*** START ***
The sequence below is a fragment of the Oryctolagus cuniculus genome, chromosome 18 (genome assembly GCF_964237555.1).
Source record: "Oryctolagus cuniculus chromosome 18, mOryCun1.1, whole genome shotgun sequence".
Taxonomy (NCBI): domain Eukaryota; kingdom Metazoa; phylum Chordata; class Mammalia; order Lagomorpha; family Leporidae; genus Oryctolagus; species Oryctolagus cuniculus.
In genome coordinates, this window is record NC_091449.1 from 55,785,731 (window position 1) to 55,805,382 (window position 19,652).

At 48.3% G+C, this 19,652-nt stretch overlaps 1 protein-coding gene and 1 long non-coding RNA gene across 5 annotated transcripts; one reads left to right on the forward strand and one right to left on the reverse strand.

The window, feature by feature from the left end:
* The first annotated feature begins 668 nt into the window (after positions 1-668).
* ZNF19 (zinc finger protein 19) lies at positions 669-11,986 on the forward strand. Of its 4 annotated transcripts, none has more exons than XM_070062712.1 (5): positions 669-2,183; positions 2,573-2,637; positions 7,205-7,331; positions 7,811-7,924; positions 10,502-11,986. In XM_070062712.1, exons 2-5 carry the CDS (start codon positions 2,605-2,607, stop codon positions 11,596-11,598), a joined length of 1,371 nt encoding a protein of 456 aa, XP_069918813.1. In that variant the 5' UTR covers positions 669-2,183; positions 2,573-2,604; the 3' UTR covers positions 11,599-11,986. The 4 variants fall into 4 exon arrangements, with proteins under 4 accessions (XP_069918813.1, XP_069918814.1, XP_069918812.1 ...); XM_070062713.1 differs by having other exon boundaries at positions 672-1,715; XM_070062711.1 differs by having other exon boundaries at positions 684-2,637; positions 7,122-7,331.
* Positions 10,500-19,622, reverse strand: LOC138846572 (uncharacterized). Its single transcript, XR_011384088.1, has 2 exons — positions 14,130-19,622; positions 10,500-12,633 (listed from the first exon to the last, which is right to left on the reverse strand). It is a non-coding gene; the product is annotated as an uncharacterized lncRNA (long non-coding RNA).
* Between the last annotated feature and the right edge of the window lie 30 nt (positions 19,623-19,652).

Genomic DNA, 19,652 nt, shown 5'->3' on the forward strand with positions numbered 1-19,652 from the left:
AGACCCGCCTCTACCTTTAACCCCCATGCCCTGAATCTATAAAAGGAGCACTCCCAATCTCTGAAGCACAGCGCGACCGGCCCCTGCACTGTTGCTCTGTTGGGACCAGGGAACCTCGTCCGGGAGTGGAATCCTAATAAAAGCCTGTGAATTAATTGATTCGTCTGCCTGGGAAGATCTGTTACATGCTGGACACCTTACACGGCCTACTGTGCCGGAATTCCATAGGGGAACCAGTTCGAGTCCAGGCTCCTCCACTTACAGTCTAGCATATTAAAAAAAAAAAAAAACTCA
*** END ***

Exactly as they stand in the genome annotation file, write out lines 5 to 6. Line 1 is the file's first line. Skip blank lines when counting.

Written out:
At 48.3% G+C, this 19,652-nt stretch overlaps 1 protein-coding gene and 1 long non-coding RNA gene across 5 annotated transcripts; one reads left to right on the forward strand and one right to left on the reverse strand.

The window, feature by feature from the left end: